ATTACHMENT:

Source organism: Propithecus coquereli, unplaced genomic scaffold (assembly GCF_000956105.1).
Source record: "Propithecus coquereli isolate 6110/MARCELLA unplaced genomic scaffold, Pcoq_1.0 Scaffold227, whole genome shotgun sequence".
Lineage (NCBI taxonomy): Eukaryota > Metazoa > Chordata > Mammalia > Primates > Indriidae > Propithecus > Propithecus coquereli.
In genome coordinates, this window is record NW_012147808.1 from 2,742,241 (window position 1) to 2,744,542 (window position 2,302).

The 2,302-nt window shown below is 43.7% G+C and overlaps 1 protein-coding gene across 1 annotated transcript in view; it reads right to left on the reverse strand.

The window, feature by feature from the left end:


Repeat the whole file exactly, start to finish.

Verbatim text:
Source organism: Propithecus coquereli, unplaced genomic scaffold (assembly GCF_000956105.1).
Source record: "Propithecus coquereli isolate 6110/MARCELLA unplaced genomic scaffold, Pcoq_1.0 Scaffold227, whole genome shotgun sequence".
Lineage (NCBI taxonomy): Eukaryota > Metazoa > Chordata > Mammalia > Primates > Indriidae > Propithecus > Propithecus coquereli.
In genome coordinates, this window is record NW_012147808.1 from 2,742,241 (window position 1) to 2,744,542 (window position 2,302).

The 2,302-nt window shown below is 43.7% G+C and overlaps 1 protein-coding gene across 1 annotated transcript in view; it reads right to left on the reverse strand.

The window, feature by feature from the left end: